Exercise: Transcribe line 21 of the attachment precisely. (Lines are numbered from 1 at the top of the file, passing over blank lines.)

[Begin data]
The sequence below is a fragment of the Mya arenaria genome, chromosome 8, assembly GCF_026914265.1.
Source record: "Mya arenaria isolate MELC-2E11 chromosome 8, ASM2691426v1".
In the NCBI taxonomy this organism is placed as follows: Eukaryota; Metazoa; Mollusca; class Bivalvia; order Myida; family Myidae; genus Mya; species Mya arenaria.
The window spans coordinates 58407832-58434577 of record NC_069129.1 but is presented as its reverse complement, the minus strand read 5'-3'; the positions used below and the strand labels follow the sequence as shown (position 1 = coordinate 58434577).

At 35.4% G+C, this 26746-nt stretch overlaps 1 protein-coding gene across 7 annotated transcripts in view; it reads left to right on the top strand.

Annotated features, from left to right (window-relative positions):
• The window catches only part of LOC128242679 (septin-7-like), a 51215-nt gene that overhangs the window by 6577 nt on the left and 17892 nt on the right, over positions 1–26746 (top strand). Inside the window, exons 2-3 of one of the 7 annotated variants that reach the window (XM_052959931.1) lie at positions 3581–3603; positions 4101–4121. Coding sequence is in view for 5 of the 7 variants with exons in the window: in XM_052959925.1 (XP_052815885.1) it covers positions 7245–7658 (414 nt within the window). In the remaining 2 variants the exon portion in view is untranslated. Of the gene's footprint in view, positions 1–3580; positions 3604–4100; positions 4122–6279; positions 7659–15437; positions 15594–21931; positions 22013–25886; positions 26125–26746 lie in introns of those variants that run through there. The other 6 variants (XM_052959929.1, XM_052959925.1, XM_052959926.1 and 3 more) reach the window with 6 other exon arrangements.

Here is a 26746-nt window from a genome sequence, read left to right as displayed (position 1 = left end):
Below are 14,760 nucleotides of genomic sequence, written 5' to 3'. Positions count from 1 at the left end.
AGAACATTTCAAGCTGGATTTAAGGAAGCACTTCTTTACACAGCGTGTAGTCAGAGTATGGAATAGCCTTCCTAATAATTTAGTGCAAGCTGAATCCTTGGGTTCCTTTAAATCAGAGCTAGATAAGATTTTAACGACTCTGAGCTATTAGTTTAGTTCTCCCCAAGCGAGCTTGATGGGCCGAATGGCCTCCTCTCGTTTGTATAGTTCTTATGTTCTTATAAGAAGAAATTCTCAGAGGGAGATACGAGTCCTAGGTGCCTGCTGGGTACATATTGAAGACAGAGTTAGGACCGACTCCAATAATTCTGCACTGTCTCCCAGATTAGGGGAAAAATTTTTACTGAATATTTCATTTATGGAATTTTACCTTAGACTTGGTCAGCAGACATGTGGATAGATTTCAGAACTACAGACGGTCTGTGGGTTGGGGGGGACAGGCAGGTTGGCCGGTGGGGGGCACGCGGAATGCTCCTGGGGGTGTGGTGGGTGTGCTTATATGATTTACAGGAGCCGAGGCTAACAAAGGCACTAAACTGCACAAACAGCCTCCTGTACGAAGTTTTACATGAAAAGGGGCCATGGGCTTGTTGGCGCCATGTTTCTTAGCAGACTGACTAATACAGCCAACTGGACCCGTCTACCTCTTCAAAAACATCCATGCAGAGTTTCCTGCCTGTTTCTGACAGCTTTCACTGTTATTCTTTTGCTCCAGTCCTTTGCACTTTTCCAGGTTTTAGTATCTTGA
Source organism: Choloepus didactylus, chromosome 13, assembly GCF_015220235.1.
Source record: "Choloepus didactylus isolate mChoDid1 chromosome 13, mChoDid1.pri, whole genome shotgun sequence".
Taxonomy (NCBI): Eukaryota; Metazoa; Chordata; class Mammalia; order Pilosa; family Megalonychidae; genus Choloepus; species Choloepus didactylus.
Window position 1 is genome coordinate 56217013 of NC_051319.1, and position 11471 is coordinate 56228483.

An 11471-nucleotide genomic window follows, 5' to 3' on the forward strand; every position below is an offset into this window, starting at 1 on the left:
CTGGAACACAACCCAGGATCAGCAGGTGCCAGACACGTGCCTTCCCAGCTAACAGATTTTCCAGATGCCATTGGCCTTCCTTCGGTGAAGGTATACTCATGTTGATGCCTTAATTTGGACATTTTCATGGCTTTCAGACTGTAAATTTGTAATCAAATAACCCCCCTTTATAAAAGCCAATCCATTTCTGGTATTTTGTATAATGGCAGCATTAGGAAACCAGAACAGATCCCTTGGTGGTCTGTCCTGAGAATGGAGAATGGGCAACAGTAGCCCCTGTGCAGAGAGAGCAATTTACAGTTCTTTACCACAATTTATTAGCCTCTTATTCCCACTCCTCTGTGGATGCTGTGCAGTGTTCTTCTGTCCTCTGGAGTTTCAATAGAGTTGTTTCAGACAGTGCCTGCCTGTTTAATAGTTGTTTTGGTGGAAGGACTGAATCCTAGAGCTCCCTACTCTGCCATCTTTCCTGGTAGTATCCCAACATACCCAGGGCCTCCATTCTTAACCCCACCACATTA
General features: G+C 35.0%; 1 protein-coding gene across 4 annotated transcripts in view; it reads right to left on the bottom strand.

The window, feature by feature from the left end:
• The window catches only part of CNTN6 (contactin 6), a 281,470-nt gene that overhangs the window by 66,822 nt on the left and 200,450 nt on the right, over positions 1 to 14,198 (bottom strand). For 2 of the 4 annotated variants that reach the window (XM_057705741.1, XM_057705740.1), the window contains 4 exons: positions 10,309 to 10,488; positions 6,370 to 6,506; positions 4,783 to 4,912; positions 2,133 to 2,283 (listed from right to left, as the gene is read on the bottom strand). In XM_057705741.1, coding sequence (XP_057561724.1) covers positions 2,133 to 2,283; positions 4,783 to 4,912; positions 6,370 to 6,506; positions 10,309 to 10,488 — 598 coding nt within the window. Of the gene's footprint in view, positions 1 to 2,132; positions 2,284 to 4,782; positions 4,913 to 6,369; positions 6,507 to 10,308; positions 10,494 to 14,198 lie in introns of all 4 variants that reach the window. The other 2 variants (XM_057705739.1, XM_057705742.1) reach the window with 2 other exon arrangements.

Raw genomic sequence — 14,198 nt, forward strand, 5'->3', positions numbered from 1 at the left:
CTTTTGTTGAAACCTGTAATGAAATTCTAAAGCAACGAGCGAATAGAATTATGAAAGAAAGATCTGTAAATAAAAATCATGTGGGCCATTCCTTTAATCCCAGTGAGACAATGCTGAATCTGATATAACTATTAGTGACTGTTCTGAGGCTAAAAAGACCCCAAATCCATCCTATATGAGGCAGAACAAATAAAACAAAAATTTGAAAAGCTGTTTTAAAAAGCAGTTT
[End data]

CTTTTGTTGAAACCTGTAATGAAATTCTAAAGCAACGAGCGAATAGAATTATGAAAGAAAGATCTGTAAATAAAAATCATGTGGGCCATTCCTTTAATCCCAGTGAGACAATGCTGAATCTGATATAACTATTAGTGACTGTTCTGAGGCTAAAAAGACCCCAAATCCATCCTATATGAGGCAGAACAAATAAAACAAAAATTTGAAAAGCTGTTTTAAAAAGCAGTTT